The Management Manifesto

July 17, 2008 at 12:13 am Leave a comment

When you talk about management, what comes to mind? If you work for those few companies who seem to have all their ducks in a row, touting the dream-team of management, consider yourself lucky and move along. This post isn’t for you. This post is for the majority of people out there, the people who can’t help but simply shake their head when they think of management.

Management is a tricky game. One must balance efficiency with employee wellbeing. That’s something that isn’t really mentioned enough: employee wellbeing. It will not be covered much here but there is a great article in a recent COMPUTERWORLD about that topic.

First, let us define management. There are two aspects, the people – that is the individual staff members that form the hierarchical structure of the company, and the act of management – the things that they do with their time to work towards goals and objectives. The failure of management, in both forms, is rarely exclusive to one aspect but the big failures tend to muck it up on the noun side of management. They aren’t sure how to manage successfully. College didn’t do them much of a service.

One popular failure in the arena of management is due to lack of accountability. This happens when upper-level management has personal attachment to other staff members or when political agendas are involved. The first of which, in my opinion, is the worse of the two. Political ideology and agendas are a pox to management where personal relationships between management, be it romantically involved or just friends, is a clear cancerous tumor to the entire process. The signs are never very clear but when there is no accountability, it’s noticeable.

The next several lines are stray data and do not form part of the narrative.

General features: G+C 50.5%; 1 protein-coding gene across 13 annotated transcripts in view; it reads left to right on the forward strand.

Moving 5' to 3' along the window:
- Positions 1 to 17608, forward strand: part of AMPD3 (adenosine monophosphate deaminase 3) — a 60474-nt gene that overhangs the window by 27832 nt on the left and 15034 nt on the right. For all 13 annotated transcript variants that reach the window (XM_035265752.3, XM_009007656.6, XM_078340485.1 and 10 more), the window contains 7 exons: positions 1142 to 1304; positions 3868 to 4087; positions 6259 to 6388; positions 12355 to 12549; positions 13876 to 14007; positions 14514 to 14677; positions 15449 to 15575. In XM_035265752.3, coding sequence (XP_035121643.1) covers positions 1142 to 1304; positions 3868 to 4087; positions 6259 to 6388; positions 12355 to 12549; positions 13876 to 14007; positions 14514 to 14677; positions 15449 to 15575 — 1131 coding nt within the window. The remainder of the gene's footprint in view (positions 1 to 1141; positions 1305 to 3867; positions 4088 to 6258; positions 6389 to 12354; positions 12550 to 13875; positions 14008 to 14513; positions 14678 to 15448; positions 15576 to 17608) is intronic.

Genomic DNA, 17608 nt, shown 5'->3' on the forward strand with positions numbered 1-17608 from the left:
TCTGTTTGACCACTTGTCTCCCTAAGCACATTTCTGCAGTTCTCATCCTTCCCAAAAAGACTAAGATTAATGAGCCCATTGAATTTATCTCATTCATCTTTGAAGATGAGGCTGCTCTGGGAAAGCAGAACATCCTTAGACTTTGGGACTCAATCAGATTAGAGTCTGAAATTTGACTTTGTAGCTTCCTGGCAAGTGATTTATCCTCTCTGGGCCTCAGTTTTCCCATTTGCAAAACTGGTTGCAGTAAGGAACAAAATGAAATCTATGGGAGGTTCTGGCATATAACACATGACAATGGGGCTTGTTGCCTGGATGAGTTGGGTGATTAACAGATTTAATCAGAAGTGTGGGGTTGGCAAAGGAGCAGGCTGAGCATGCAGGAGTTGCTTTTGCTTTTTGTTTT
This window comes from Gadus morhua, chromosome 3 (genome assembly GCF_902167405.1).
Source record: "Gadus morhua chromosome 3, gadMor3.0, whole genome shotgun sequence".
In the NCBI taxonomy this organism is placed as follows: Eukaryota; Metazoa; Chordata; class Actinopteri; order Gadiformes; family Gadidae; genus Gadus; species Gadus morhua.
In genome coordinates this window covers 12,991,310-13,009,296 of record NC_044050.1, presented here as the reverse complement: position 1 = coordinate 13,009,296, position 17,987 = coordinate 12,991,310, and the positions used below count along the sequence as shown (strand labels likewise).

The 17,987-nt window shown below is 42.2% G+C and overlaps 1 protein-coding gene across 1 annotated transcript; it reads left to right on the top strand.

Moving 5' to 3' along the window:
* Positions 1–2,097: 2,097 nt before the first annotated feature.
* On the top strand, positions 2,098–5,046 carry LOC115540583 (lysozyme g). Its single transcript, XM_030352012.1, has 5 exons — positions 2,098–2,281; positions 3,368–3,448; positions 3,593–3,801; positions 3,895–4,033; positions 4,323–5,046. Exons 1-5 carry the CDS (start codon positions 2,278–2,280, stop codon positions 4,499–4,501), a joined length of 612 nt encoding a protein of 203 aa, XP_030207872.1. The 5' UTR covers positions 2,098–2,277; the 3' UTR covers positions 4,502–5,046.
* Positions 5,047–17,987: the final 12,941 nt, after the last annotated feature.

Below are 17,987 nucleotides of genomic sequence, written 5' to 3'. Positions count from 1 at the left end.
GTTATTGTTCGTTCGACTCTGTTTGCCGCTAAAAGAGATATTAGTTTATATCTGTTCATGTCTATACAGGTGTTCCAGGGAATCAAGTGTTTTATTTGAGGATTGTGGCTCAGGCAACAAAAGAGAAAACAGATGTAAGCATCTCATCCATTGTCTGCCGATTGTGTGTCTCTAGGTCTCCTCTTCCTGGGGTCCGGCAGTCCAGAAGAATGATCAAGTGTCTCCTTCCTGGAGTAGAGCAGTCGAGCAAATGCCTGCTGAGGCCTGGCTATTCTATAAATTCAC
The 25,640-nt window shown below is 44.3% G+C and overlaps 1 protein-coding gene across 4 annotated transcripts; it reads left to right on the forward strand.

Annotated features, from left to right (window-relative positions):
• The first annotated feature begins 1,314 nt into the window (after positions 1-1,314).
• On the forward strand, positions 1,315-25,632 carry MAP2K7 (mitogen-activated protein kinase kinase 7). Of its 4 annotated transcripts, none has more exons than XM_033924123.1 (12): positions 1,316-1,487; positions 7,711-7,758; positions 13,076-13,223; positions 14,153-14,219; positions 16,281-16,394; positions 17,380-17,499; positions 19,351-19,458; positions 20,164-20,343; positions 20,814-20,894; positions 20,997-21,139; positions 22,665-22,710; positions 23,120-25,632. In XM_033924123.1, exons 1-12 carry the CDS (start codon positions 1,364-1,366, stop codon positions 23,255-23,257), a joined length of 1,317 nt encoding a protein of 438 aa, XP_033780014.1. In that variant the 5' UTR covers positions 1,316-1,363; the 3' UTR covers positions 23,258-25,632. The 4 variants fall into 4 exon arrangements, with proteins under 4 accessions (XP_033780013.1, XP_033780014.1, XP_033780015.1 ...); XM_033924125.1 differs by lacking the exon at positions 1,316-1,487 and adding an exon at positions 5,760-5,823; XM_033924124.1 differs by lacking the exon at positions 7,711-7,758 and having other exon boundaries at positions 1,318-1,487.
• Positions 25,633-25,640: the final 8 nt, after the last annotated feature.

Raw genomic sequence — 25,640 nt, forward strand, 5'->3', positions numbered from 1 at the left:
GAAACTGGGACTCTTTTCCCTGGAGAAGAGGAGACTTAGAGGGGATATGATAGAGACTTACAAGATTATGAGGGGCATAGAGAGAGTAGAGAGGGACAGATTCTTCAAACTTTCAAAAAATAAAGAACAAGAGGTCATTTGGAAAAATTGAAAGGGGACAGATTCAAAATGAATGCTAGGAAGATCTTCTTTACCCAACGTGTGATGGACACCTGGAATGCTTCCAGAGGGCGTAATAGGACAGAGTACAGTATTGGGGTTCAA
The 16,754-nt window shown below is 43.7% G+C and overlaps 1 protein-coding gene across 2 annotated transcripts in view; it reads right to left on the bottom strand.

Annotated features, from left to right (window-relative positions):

Relationships in the work place are dangerous. When I say relationships, I should make a few things clear. I am not referring to the relationships you build as a team even when you share the occasional drink at a local pub after some serious brain-sessions. What I mean is this: if you no longer feel that you can point out a person’s short-comings, you have gotten too close. Now, this is not to say that there are not tactful ways of telling someone they lack the appropriate management skills. One should always employ the appropriate amount of tact when dealing with tough subjects, but that should not stop it from occurring all together. In such a case, we would have moved outside of a working relationship.

Holding management accountable is difficult for the average employee. I know what you’re saying: I simply need to get to five o’clock and then the nightmare ends, right? If that is your opinion, please stop reading. You have more issues than I can possibly account for in this article. There are ways that you can hold management accountable for its actions or lack thereof. If you don’t want to involve yourself in the political game, it may be more difficult because this would require very sensitive movements through the chain of command. Just about every boss has a boss, sometimes you need to go out on a limb to enact change. If they all seem to lack the ability of proper management, find a new job.

Stay hopeful! If you’re in a bad situation and management is a brick wall, talk louder. Get people who can make a difference to hear you. It’s the only way you’re going to force change or, perhaps, get fired.

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Entry filed under: Policy and Practices. Tags: , , .

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